THERE is precious little evidence that mixing children together in school will remove sectarianism, Donal McKeown, Bishop of Down and Connor, last week told Roman Catholic secondary heads at their annual conference in Crieff.
Research four years ago by the Department of Education for Northern Ireland had found that there was "little evidence one way or the other to support claims about the efficacy of integrated schools", Bishop McKeown said.
In fact, studies appeared to prove that Catholic schools in Northern Ireland were more committed to cross-community work.
He said: "If we assume that the problem is just to do with Catholics not getting on with Protestants, then integrated schools are the logical answer. However, if you have another essentially political - as distinct from sectarian - interpretation of the problem, then the solutions may need to be found elsewhere."
Two years ago, Northern Ireland's bishops agreed to promote a culture of tolerance and integration as an outcome of education.
Bishop McKeown's remarks were designed to reinforce the determination of the Catholic sector in Scotland to fight off what Archbishop Mario Conti of Glasgow described in a written conference welcome as "repeated attacks" on the existence of denominational schools.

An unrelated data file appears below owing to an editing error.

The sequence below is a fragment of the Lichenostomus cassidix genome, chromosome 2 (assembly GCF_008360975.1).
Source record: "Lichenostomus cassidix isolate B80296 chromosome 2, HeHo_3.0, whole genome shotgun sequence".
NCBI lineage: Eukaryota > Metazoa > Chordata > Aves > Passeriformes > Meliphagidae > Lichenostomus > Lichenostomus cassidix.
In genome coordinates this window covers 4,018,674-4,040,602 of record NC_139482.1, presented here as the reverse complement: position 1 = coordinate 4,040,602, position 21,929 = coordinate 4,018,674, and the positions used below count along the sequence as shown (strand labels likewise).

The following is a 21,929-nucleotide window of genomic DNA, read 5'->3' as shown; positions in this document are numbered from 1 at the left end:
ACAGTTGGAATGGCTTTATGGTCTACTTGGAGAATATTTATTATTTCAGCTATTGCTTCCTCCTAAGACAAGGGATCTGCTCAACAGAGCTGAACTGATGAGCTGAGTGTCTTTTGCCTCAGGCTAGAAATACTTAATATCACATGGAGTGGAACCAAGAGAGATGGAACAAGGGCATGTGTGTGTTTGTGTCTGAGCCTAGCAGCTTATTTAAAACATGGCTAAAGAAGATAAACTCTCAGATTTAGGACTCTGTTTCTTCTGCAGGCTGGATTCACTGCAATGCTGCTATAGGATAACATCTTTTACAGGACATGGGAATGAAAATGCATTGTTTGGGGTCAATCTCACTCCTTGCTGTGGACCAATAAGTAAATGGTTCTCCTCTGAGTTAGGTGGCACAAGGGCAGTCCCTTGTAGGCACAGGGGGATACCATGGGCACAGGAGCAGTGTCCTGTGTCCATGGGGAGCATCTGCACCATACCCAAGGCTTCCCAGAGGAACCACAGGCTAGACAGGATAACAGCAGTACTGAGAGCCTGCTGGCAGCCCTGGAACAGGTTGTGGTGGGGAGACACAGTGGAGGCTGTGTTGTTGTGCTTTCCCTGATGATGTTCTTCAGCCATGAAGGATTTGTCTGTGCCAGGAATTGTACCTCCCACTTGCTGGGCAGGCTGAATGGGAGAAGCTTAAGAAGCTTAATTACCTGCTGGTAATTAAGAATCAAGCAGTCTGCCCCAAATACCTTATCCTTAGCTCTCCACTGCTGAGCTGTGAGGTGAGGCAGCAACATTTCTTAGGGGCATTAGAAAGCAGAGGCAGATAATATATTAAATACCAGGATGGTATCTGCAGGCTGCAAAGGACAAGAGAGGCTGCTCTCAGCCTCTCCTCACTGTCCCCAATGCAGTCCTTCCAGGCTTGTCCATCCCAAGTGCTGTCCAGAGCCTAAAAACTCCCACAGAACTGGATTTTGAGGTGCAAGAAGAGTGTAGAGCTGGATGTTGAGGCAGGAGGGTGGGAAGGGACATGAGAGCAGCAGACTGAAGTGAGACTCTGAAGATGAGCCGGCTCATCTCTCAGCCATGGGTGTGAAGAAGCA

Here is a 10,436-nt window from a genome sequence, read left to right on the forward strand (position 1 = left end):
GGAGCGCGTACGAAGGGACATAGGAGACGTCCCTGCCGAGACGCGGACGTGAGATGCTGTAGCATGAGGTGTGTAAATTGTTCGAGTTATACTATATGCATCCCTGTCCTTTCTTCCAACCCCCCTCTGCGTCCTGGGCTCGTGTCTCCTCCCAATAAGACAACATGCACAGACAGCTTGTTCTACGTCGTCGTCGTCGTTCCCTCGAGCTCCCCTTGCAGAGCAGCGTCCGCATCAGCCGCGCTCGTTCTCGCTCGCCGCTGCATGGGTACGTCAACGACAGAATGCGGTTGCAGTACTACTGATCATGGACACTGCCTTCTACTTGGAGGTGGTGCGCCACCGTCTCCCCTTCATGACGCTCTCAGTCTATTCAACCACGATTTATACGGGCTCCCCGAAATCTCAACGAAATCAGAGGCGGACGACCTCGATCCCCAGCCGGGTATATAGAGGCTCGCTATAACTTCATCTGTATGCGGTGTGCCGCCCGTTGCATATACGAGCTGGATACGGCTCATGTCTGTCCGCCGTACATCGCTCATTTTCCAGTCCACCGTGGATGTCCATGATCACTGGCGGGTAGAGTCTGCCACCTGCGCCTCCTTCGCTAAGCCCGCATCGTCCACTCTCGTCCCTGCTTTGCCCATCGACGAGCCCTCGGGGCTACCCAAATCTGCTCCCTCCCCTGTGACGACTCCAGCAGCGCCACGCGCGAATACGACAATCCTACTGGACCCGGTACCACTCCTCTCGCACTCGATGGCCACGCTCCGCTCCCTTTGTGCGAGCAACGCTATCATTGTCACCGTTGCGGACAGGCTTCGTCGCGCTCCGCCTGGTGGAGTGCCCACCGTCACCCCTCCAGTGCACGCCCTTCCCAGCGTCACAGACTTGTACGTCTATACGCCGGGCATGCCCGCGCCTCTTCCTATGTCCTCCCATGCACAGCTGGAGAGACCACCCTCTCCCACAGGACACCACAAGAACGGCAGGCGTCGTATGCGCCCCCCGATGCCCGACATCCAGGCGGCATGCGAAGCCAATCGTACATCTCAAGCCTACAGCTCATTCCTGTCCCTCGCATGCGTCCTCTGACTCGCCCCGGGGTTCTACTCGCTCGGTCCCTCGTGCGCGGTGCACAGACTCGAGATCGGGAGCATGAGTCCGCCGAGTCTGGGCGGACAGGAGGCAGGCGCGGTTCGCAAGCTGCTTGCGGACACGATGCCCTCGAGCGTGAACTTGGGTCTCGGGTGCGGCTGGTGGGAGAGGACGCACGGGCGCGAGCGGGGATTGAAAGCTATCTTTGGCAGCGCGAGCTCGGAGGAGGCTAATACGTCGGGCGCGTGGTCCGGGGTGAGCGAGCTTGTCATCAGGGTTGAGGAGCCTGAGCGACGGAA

Archbishop Conti maintained that schools are "one of the richest instruments we have for the communication of our Catholic faith, gospel values and the culture that comes from them". He added: "More than ever, this culture as a countersign to the prevailing culture of the day is needed."
Since Jack McConnell, the First Minister, lent his support in the last Parliament to the campaign against sectarianism, Catholic schools have been seen as fair game by their secular critics, even though Mr McConnell has repeatedly defended them. The debate around joint campuses under the public private partnership initiative has intensified the arguments.
But Bishop McKeown found it strange that Catholic schools were under attack when they had never been more open institutions.
He agreed with other commentators that Catholic education was seen as unacceptable only in those countries with certain forms of fundamentalist Christianity - Northern Ireland, Scotland and the southern United States.
Other evidence in Scotland showed "ongoing deliberate discrimination" against Catholics in white-collar jobs such as banking, offices and hospitals.
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